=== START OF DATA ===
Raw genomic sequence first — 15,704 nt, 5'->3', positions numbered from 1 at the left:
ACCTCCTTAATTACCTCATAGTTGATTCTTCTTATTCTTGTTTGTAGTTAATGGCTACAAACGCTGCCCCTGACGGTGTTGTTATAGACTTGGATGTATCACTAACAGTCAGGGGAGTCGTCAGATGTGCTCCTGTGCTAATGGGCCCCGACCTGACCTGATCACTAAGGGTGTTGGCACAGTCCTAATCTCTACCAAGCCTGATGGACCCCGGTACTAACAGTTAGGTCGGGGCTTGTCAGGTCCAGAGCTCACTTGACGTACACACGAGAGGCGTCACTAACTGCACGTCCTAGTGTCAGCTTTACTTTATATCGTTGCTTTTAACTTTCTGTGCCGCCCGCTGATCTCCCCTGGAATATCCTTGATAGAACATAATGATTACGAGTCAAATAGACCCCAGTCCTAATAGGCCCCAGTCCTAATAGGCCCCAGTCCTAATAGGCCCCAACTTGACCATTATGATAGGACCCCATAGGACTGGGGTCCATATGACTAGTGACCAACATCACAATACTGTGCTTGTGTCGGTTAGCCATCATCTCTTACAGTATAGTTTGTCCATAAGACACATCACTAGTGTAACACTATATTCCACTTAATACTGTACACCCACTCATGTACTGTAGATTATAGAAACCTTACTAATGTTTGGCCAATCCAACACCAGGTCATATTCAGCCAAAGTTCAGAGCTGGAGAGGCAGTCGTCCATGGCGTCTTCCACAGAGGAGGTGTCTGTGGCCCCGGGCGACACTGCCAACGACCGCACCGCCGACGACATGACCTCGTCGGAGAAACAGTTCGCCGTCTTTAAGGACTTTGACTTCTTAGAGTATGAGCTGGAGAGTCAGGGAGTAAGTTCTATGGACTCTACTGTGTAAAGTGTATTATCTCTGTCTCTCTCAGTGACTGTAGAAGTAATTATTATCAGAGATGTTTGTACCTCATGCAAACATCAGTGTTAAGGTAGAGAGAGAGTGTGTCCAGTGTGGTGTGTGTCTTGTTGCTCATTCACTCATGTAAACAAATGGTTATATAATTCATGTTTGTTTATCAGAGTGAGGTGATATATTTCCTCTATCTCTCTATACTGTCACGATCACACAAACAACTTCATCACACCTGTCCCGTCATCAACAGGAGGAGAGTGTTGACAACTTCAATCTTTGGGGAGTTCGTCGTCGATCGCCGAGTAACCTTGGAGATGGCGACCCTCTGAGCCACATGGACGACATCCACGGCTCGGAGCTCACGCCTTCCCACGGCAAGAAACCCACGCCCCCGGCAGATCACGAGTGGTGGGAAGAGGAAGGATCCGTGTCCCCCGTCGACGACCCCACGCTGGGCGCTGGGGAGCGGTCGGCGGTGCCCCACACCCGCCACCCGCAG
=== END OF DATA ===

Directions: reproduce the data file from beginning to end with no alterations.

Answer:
Raw genomic sequence first — 15,704 nt, 5'->3', positions numbered from 1 at the left:
ACCTCCTTAATTACCTCATAGTTGATTCTTCTTATTCTTGTTTGTAGTTAATGGCTACAAACGCTGCCCCTGACGGTGTTGTTATAGACTTGGATGTATCACTAACAGTCAGGGGAGTCGTCAGATGTGCTCCTGTGCTAATGGGCCCCGACCTGACCTGATCACTAAGGGTGTTGGCACAGTCCTAATCTCTACCAAGCCTGATGGACCCCGGTACTAACAGTTAGGTCGGGGCTTGTCAGGTCCAGAGCTCACTTGACGTACACACGAGAGGCGTCACTAACTGCACGTCCTAGTGTCAGCTTTACTTTATATCGTTGCTTTTAACTTTCTGTGCCGCCCGCTGATCTCCCCTGGAATATCCTTGATAGAACATAATGATTACGAGTCAAATAGACCCCAGTCCTAATAGGCCCCAGTCCTAATAGGCCCCAGTCCTAATAGGCCCCAACTTGACCATTATGATAGGACCCCATAGGACTGGGGTCCATATGACTAGTGACCAACATCACAATACTGTGCTTGTGTCGGTTAGCCATCATCTCTTACAGTATAGTTTGTCCATAAGACACATCACTAGTGTAACACTATATTCCACTTAATACTGTACACCCACTCATGTACTGTAGATTATAGAAACCTTACTAATGTTTGGCCAATCCAACACCAGGTCATATTCAGCCAAAGTTCAGAGCTGGAGAGGCAGTCGTCCATGGCGTCTTCCACAGAGGAGGTGTCTGTGGCCCCGGGCGACACTGCCAACGACCGCACCGCCGACGACATGACCTCGTCGGAGAAACAGTTCGCCGTCTTTAAGGACTTTGACTTCTTAGAGTATGAGCTGGAGAGTCAGGGAGTAAGTTCTATGGACTCTACTGTGTAAAGTGTATTATCTCTGTCTCTCTCAGTGACTGTAGAAGTAATTATTATCAGAGATGTTTGTACCTCATGCAAACATCAGTGTTAAGGTAGAGAGAGAGTGTGTCCAGTGTGGTGTGTGTCTTGTTGCTCATTCACTCATGTAAACAAATGGTTATATAATTCATGTTTGTTTATCAGAGTGAGGTGATATATTTCCTCTATCTCTCTATACTGTCACGATCACACAAACAACTTCATCACACCTGTCCCGTCATCAACAGGAGGAGAGTGTTGACAACTTCAATCTTTGGGGAGTTCGTCGTCGATCGCCGAGTAACCTTGGAGATGGCGACCCTCTGAGCCACATGGACGACATCCACGGCTCGGAGCTCACGCCTTCCCACGGCAAGAAACCCACGCCCCCGGCAGATCACGAGTGGTGGGAAGAGGAAGGATCCGTGTCCCCCGTCGACGACCCCACGCTGGGCGCTGGGGAGCGGTCGGCGGTGCCCCACACCCGCCACCCGCAG